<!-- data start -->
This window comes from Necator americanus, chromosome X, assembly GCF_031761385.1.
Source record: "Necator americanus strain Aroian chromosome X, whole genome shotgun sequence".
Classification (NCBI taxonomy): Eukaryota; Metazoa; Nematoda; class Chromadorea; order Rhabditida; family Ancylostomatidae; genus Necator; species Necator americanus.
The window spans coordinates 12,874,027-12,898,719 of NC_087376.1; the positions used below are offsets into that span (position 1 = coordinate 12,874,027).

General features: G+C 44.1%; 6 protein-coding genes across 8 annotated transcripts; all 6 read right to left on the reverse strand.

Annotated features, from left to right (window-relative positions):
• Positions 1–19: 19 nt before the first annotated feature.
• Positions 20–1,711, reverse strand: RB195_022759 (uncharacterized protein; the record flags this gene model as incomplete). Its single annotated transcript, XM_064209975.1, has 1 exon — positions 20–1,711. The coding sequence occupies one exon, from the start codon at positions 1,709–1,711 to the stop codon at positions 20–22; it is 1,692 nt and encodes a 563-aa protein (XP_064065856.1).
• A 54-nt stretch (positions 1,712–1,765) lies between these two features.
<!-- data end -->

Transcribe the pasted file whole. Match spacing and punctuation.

This window comes from Necator americanus, chromosome X, assembly GCF_031761385.1.
Source record: "Necator americanus strain Aroian chromosome X, whole genome shotgun sequence".
Classification (NCBI taxonomy): Eukaryota; Metazoa; Nematoda; class Chromadorea; order Rhabditida; family Ancylostomatidae; genus Necator; species Necator americanus.
The window spans coordinates 12,874,027-12,898,719 of NC_087376.1; the positions used below are offsets into that span (position 1 = coordinate 12,874,027).

General features: G+C 44.1%; 6 protein-coding genes across 8 annotated transcripts; all 6 read right to left on the reverse strand.

Annotated features, from left to right (window-relative positions):
• Positions 1–19: 19 nt before the first annotated feature.
• Positions 20–1,711, reverse strand: RB195_022759 (uncharacterized protein; the record flags this gene model as incomplete). Its single annotated transcript, XM_064209975.1, has 1 exon — positions 20–1,711. The coding sequence occupies one exon, from the start codon at positions 1,709–1,711 to the stop codon at positions 20–22; it is 1,692 nt and encodes a 563-aa protein (XP_064065856.1).
• A 54-nt stretch (positions 1,712–1,765) lies between these two features.